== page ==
Well, that was short lived — my excursion into the outside world of someone else’s tragedy. [See here]
A brief respite from my own self-absorbed misery, which, later that night, returned with a vengeance, as though to say, You think you can avoid me that easily, escape from yourself by immersing your morbid mind in someone else’s misery. No way, José (my inner self is not really Spanish, but it likes to assume different identities).
So you’re saying, I belligerently replied, that I will never be free of this burden of grief for my dead wife, not to mention two brothers and a son?
That’s exactly what I’m saying, said my ruthless inner self. Face it, amigo (oh, it’s on a Spanish kick tonight), you are inconsolable.
My immediate impulse was to tell my inner self to go fuck itself, but I poured myself another brandy and thought more upon it.
Okay, I said, summoning up as much conviction as I could, then so be it, inconsolable I shall be.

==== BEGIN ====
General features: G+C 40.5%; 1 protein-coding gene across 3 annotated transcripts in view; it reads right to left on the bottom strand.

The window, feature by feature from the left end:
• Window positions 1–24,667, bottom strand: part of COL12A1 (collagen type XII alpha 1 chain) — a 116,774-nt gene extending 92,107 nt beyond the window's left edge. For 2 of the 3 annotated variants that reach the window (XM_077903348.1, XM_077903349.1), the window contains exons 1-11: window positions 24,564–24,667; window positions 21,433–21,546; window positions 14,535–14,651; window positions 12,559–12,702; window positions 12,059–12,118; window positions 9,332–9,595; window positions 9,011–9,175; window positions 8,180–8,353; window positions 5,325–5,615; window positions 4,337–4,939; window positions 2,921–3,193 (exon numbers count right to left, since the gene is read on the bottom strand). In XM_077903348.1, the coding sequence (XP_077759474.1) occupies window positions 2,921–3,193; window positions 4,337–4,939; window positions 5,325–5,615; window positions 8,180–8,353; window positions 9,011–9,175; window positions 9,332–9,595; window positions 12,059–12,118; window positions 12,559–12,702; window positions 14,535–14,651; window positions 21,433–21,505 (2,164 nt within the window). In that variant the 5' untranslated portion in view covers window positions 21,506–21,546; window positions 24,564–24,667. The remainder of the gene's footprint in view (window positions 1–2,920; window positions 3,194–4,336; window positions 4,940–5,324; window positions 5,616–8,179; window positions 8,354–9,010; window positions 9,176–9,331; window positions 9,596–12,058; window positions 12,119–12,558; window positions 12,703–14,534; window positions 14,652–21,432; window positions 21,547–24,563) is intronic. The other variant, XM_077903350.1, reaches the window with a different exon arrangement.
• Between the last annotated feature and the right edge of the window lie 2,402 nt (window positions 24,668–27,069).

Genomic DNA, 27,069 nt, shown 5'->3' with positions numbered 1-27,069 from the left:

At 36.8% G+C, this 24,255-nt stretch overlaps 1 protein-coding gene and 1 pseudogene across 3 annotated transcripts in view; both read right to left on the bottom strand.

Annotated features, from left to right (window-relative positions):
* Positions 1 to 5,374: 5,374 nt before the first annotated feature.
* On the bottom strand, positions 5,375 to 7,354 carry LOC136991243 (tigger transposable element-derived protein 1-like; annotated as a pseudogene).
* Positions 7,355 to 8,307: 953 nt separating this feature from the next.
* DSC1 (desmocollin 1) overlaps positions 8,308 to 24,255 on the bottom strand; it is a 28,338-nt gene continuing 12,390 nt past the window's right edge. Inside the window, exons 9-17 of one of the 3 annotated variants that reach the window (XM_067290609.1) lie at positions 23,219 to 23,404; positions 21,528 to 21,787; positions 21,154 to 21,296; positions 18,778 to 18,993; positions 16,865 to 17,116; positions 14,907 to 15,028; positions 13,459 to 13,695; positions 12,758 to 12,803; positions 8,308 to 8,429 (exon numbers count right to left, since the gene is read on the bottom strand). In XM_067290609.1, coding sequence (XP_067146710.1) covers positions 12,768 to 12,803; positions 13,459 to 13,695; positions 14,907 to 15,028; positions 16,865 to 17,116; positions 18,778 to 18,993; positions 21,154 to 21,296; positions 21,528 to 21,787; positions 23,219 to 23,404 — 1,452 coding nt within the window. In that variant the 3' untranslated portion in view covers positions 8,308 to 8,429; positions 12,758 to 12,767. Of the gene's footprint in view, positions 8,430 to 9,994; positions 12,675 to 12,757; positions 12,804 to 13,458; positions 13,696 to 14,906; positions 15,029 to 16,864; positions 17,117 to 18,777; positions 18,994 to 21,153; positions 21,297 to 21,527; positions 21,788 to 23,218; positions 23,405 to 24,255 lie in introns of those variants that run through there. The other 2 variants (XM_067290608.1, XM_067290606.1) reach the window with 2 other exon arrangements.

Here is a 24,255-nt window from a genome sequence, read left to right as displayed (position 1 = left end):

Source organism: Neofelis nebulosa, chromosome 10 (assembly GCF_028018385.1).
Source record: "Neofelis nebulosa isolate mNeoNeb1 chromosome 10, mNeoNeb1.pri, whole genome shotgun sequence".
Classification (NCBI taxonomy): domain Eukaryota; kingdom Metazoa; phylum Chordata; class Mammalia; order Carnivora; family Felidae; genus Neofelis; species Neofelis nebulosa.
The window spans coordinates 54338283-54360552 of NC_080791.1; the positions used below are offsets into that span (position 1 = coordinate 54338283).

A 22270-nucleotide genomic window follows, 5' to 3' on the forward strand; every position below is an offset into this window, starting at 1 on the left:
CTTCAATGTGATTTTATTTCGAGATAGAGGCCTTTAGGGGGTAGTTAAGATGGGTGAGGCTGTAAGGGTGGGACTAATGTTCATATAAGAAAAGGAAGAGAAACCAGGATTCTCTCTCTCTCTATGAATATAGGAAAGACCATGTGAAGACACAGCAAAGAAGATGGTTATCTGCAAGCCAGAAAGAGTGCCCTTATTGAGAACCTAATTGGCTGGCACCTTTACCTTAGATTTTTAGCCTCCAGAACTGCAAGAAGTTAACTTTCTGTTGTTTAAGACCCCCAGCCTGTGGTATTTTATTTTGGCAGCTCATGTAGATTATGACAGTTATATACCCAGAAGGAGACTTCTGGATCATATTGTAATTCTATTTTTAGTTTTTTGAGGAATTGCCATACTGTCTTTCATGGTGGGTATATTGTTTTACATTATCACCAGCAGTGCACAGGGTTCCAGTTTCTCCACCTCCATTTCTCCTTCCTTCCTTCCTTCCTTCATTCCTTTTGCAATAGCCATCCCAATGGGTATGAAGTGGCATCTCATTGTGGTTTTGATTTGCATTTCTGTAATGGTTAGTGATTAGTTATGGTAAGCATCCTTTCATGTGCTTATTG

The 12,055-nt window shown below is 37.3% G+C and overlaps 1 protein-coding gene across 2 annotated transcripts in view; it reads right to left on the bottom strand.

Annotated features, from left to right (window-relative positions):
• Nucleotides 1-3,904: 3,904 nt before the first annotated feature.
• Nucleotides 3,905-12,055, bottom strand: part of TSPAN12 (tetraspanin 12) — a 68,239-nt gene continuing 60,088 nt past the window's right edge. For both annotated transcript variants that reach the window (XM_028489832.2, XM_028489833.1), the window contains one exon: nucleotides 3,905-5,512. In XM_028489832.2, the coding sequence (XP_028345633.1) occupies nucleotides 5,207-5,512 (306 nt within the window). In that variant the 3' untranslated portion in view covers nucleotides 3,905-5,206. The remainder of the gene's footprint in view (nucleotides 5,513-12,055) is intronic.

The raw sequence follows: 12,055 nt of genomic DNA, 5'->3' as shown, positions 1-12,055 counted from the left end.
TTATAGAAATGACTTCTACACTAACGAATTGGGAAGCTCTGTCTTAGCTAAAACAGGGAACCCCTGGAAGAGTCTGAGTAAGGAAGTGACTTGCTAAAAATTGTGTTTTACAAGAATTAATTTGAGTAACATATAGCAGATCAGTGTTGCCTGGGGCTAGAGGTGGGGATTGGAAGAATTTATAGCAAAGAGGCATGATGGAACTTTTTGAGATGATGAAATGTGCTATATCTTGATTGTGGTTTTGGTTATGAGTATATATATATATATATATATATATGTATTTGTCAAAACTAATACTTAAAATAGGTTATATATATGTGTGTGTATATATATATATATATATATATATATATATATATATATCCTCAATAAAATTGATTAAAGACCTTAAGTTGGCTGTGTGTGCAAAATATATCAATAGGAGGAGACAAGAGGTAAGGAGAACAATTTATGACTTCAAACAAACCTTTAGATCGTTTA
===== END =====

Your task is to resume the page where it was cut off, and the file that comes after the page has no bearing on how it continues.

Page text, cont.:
For the rest of your life, taunted my inner self.
Oh, so sorely tempted was I to tell it to go, well you know what, but I gulped down my brandy and declared, All right already, for the rest of my lousy life.
Wear it well, instructed my inner self, and bear it well, with courage and dignity. Do that for your wife, and the rest of them, but mostly for your wife.
Yes, of course, I pondered more to myself than to my inner self, she would have done that, had our fates been reversed.
Ah, oui, mon ami (what are you French now?!), now you’re catching on.
I think I can do that, I said.
You can do it, my inner self said, and now I’m going to bed — I’ll leave you to finish the brandy.